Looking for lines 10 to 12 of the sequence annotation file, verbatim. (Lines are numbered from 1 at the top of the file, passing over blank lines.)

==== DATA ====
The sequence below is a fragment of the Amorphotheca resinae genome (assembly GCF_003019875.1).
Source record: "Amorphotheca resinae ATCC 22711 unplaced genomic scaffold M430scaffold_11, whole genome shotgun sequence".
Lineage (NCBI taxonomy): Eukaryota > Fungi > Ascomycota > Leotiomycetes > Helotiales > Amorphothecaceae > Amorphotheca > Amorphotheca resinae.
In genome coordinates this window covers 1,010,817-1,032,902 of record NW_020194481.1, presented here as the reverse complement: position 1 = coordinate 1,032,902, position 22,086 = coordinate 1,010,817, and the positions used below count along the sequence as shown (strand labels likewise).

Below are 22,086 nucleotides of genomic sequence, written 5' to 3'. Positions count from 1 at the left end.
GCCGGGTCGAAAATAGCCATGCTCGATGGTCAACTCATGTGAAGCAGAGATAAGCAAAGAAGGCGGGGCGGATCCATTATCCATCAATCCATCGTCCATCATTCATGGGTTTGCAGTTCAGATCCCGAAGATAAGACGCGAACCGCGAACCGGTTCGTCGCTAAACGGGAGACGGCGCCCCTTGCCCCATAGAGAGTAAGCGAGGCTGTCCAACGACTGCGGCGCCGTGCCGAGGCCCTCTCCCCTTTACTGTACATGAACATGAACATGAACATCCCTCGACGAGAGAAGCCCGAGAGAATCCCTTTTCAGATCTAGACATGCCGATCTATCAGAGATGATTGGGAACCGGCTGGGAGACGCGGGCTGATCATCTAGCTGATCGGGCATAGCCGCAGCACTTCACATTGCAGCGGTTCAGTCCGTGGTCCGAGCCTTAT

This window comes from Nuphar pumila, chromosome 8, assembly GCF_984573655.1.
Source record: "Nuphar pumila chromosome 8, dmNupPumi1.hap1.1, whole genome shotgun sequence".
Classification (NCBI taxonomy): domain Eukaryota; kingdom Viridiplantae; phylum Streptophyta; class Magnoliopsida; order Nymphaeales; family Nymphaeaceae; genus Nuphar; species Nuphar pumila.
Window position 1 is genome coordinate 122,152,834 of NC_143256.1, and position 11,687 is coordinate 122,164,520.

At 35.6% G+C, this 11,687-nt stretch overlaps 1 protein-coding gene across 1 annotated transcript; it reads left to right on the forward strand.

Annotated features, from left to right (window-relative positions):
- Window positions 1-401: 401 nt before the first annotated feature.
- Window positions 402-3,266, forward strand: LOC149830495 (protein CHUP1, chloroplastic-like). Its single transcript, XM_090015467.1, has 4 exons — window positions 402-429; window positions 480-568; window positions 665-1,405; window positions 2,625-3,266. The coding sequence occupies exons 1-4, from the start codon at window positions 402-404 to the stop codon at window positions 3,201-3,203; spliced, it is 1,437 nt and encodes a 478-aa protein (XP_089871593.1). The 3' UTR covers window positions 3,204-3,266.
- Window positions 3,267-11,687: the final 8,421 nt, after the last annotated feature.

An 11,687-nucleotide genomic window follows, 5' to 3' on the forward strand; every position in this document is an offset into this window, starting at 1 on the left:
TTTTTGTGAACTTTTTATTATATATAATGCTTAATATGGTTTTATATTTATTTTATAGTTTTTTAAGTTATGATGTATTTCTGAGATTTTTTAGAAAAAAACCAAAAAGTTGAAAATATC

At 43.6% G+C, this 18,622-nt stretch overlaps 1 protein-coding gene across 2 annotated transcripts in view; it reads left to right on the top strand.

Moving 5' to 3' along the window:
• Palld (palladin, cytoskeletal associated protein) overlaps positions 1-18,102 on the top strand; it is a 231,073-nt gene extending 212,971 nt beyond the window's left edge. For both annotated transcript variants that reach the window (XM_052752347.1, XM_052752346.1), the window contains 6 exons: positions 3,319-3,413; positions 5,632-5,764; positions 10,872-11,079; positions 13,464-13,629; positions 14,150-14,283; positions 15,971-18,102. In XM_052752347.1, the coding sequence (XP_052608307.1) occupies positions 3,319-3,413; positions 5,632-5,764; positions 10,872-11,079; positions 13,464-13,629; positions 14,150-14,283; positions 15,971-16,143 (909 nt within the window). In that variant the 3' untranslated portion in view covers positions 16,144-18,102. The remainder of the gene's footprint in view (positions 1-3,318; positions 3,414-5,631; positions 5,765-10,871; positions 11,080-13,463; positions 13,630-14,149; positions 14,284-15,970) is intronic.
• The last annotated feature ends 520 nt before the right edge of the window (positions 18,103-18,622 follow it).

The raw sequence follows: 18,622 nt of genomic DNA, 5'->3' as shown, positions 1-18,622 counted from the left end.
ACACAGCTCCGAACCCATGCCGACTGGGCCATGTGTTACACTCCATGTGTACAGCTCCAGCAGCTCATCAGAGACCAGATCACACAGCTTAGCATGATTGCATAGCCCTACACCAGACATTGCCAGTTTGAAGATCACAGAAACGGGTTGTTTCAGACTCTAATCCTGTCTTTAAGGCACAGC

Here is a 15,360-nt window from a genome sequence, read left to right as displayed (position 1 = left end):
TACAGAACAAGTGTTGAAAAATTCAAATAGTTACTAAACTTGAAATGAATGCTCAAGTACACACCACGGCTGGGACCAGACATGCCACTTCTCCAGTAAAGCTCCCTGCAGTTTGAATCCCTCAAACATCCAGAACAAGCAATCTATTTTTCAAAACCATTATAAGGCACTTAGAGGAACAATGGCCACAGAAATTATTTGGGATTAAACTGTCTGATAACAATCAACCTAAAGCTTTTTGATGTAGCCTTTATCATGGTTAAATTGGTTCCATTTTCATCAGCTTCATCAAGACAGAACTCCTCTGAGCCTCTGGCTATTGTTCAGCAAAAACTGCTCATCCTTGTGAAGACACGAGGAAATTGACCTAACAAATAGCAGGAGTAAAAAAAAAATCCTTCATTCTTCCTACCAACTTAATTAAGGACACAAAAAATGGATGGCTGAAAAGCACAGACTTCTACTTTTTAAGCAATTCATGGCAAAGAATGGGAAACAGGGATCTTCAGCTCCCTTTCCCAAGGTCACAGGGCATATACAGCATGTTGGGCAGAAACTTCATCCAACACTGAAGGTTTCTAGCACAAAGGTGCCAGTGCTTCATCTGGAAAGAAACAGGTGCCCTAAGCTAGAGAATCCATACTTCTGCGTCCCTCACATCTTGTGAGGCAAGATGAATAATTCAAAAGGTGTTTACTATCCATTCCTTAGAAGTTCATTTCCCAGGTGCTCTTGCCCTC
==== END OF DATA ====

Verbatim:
Window position 1 is genome coordinate 122,152,834 of NC_143256.1, and position 11,687 is coordinate 122,164,520.

At 35.6% G+C, this 11,687-nt stretch overlaps 1 protein-coding gene across 1 annotated transcript; it reads left to right on the forward strand.

Annotated features, from left to right (window-relative positions):